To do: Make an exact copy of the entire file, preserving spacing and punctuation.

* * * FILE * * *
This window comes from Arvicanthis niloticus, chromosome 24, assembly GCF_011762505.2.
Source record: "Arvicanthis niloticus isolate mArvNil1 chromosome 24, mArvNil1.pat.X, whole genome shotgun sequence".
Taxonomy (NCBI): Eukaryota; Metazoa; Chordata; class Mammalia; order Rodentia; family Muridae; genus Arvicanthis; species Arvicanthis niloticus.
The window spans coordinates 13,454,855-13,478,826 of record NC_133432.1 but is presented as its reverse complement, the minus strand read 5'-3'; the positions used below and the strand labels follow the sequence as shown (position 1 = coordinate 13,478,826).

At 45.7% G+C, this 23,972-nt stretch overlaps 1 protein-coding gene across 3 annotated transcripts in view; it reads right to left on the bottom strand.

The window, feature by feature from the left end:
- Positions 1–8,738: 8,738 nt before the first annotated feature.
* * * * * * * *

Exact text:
This window comes from Arvicanthis niloticus, chromosome 24, assembly GCF_011762505.2.
Source record: "Arvicanthis niloticus isolate mArvNil1 chromosome 24, mArvNil1.pat.X, whole genome shotgun sequence".
Taxonomy (NCBI): Eukaryota; Metazoa; Chordata; class Mammalia; order Rodentia; family Muridae; genus Arvicanthis; species Arvicanthis niloticus.
The window spans coordinates 13,454,855-13,478,826 of record NC_133432.1 but is presented as its reverse complement, the minus strand read 5'-3'; the positions used below and the strand labels follow the sequence as shown (position 1 = coordinate 13,478,826).

At 45.7% G+C, this 23,972-nt stretch overlaps 1 protein-coding gene across 3 annotated transcripts in view; it reads right to left on the bottom strand.

The window, feature by feature from the left end:
- Positions 1–8,738: 8,738 nt before the first annotated feature.